Friday, July 17, 2020

As Consumers Age, New Music Becomes Less Important

Edison Research has release the findings from never-before-seen research which debuted in a webinar, New Music Seekers: An Infinite Dial Report, presented by Edison Research VP Nicole Beniamini.

The new research explores how this 24% of America — the “new-music seekers” for whom learning about and staying up–to–date with music is very important — listens to, discovers, and shares music.

As listeners age, fewer say it is “very important” to learn about and stay up–to–date with music:
35% of those age 12-34 say it is “very important,” 25% of those age 35-54 say it is “very important,” and 10% of those age 55+ say it is “very important.” Nearly half of new-music seekers, 46%, are between the ages of 12-34, and 54% are 35+, so although interest in new music is more concentrated in very young demos, there are still large numbers of new-music seekers over the age of 35.

New-music seekers are willing to pay for music services.  Forty-nine percent of new-music seekers have listened to Spotify in the last month, and of those, 45% have a paid subscription. More than one-third of new-music seekers say they have a subscription to SiriusXM, which is nearly double the percentage of the general population 12+. Many of these new-music subscribers are maintaining paid subscriptions to both SiriusXM AND a streaming music platform.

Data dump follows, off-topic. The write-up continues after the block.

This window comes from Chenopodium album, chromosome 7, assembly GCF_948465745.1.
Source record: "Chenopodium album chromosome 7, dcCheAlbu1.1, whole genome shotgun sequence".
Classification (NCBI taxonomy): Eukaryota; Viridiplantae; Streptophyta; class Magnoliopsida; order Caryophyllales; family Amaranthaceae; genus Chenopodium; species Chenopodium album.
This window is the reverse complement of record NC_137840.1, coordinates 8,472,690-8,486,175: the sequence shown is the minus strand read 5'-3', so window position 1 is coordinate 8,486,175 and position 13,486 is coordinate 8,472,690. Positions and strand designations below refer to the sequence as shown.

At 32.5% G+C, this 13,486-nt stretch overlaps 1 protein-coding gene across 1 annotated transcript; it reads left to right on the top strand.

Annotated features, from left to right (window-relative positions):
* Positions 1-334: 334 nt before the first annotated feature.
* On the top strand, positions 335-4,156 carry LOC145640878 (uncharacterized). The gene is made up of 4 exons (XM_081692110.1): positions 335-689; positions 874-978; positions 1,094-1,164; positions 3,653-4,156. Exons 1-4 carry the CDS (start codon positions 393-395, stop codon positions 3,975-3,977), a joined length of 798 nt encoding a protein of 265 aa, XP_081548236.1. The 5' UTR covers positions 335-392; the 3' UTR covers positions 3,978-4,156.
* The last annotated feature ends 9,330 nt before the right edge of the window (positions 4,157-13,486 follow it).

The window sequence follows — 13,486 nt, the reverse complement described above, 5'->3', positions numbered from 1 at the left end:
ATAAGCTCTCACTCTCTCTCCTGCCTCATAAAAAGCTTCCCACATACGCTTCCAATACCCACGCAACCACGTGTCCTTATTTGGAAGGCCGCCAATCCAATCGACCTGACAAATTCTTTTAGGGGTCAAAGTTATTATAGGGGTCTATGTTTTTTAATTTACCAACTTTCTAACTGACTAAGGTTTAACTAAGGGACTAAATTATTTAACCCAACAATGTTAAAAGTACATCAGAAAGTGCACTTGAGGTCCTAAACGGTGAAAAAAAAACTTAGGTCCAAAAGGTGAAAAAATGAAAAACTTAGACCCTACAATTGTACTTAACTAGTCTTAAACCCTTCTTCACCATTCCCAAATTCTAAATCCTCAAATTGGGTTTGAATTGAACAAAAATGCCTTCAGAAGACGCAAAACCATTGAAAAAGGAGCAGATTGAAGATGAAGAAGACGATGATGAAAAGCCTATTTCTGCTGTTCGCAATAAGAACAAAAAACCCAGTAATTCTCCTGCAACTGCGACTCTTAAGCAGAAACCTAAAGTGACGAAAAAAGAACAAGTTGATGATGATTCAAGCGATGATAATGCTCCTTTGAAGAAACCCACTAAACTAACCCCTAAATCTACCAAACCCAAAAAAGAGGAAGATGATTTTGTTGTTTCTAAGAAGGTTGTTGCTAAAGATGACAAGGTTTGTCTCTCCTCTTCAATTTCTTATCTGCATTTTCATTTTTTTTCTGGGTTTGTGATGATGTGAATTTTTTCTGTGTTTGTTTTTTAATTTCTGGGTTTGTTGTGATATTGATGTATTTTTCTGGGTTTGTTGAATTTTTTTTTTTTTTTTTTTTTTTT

Sources for new music discovery vary greatly depending on the age of the listener.
Overall, YouTube (68%) tops the list of sources that new-music seekers age 12+ say they use for music discovery, followed by friends and family (47%), and AM/FM radio (46%).

The top three sources for music discovery are as follows for three different age groups:
  • Listeners age 12-34: YouTube (72%), Spotify (51%) and friends and family (49%)
  • Listeners age 35-54: YouTube (64%), AM/FM radio (53%), and Facebook (45%)
  • Listeners age 55+: AM/FM radio (70%), YouTube (57%), friends and family (53%) 
“It’s surprising to see how high YouTube ranks for music discovery among all ages. This new research gives us a better grasp of just how important online platforms are for music discovery, especially among those who value new music. And while AM/FM radio is not so much a place to ‘learn about new music,’ our data shows that it’s still a place to ‘learn what the hits are,” said Beniamini.

Among the one-third of Americans age 12+ (33%), for whom learning about and staying up-to-date with music is “not at all important,” AM/FM radio tops the list as the source used most often for music discovery at 35%, followed by YouTube at 17%, and friends and family at 17%.

Music listening is a private experience for many new-music seekers. Sixty-seven percent of new-music seekers say they do most or all of their audio listening through headphones/earbuds, with 30% saying all of their audio listening is private. This is not limited to the youngest listeners, as even the majority of new-music seekers age 35-54 listen to most of their music through headphones/earbuds. Social media becomes important, then, as a way to share music, because 53% of new-music seekers say they currently use social media to share updates on music they are listening to with friends and family.

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